Justice and Love

JESUS said that Satan is the “prince of this world.” (John 14:30) In a world over which Satan rules there can never be an equal opportunity for all. That is why such a world must come to an end. Injustice and unrighteousness are even now contributing to the downfall of Satan’s world, and those who have faith in the promises of God look forward to the near establishment of a new world, which will be the kingdom of Christ.

In that new world of tomorrow there will be a full and equal opportunity for all, not only along economic lines, but also to secure health and everlasting life. These kingdom opportunities will be offered impartially to the people of all nations and races, upon condition of obedience to the righteous requirements of kingdom laws and the acceptance of the provision of life through the redeeming blood of Christ.

The details of God’s law which governed ancient Israel were designed to foreshadow the righteous requirements of the kingdom of Christ. Circumstances during the Millennium will be vastly different, of course, but the principles of divine law will be the same. Those principles may be summed up briefly as justice and love.

We see both of these exemplified in the Word of God. The Israelites were under obligation to pay the agreed-upon wages to their hired servants. These wages were not to be held back, not even for a day. Seemingly it was the custom in that ancient time to give workmen their wages at the close of each day. This is seen in Jesus’ parable of the penny.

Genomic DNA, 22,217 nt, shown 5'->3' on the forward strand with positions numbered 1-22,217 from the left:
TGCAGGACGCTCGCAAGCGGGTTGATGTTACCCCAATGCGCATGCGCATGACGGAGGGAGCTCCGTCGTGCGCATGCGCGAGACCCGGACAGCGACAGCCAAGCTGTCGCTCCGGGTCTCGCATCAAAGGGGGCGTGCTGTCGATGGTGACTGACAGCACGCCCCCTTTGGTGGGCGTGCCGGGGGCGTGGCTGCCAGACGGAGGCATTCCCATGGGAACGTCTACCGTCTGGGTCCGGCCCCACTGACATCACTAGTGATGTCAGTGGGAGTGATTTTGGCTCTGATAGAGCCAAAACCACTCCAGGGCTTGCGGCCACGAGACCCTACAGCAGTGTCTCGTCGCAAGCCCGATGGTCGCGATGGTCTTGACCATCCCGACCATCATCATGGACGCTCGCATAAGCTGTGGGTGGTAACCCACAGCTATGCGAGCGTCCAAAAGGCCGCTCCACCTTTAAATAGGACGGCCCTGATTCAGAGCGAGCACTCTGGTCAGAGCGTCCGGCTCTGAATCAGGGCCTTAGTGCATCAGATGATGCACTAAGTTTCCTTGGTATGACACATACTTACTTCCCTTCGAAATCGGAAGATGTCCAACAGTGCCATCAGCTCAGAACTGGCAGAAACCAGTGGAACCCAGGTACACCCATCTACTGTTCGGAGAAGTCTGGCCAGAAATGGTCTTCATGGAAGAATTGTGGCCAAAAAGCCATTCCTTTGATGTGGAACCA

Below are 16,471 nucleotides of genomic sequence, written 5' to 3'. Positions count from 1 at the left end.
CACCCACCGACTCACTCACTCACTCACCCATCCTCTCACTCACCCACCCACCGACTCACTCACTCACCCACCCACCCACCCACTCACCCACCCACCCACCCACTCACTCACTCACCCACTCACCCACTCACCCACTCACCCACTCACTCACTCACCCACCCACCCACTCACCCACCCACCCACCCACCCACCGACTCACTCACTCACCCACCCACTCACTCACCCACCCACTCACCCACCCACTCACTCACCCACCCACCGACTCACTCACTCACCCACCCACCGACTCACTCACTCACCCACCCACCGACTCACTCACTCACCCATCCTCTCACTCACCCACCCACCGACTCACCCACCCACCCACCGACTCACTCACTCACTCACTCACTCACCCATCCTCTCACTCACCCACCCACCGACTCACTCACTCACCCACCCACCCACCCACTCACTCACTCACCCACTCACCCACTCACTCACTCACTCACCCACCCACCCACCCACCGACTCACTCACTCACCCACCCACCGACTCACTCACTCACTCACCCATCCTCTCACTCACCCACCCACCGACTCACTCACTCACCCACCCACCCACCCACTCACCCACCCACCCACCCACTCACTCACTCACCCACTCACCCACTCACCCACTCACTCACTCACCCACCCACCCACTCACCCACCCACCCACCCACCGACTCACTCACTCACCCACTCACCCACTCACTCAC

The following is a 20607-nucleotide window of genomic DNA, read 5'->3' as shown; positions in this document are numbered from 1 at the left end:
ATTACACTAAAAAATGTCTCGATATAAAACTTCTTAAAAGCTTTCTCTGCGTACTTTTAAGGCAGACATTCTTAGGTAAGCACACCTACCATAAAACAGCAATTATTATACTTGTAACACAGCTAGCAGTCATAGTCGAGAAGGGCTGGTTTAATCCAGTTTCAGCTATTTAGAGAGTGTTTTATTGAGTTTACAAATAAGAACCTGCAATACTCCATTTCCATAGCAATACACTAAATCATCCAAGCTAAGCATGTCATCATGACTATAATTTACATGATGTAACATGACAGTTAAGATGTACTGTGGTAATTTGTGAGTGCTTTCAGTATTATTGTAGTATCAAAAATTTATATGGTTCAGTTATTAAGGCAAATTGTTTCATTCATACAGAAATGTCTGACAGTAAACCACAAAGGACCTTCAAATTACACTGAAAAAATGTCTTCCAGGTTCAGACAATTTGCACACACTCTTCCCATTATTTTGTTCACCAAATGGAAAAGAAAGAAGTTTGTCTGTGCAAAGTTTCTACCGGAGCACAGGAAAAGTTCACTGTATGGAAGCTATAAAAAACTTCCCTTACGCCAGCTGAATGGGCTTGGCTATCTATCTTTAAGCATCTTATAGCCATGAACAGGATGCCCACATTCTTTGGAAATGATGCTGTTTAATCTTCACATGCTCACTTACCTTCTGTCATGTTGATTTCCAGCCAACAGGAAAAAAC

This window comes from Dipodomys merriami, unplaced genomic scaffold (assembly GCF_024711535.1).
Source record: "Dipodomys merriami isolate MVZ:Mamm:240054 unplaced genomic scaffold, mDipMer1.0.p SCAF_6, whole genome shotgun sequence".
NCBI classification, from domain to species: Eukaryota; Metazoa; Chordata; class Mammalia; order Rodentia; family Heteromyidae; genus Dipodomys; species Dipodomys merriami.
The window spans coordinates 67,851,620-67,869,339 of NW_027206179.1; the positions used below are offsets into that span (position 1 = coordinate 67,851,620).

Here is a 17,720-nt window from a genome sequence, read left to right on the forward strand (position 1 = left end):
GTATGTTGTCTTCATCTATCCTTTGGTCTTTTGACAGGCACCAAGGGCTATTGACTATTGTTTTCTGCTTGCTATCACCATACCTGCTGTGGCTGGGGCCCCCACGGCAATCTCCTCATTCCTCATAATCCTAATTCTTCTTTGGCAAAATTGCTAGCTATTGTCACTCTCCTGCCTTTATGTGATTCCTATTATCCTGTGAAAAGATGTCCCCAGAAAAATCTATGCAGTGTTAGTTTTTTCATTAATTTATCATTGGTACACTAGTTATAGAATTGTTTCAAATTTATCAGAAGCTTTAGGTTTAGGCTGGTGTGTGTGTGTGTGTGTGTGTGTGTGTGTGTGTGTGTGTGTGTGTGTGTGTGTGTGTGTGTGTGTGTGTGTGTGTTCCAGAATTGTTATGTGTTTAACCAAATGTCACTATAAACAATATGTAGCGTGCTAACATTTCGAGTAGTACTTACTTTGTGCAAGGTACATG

Probably hired servants of that time lived, as we would say today, from hand to mouth. What they earned today might be needed to purchase the evening meal; so the wages must not be held back, lest it cause unnecessary suffering. This was a provision of simple justice. The workman earns his wages; the employer is under obligation to pay him. Not to do so would be unjust.

On the other hand, love was also to be shown. When a farmer harvested his crop of wheat or other grain, should he forget or overlook a sheaf in the field, he was to leave it there to be picked up later by a stranger, or one who was fatherless, or a widow. In other words, consideration was to be given to those in need, whether or not they earned what they received. This was a provision which went beyond justice. It was love.

Paul’s service to the Lord reveals the principles of both love and justice. In one letter he cites his own practice of not being in any way a burden upon the brethren whom he served in spiritual things. He could justly expect that when he was spending his time and strength thus to assist the brethren, they would provide for his temporal needs. But he did not do this. Instead, in addition to his spiritual ministry, he worked with his own hands as a tentmaker to provide for his physical needs.

Thus we have, in the life of the Apostle Paul, an example of one whose love, like the Heavenly Father’s for the sinful world of mankind, went far beyond the unfeeling bounds of justice.

Dawn Bible Students Association
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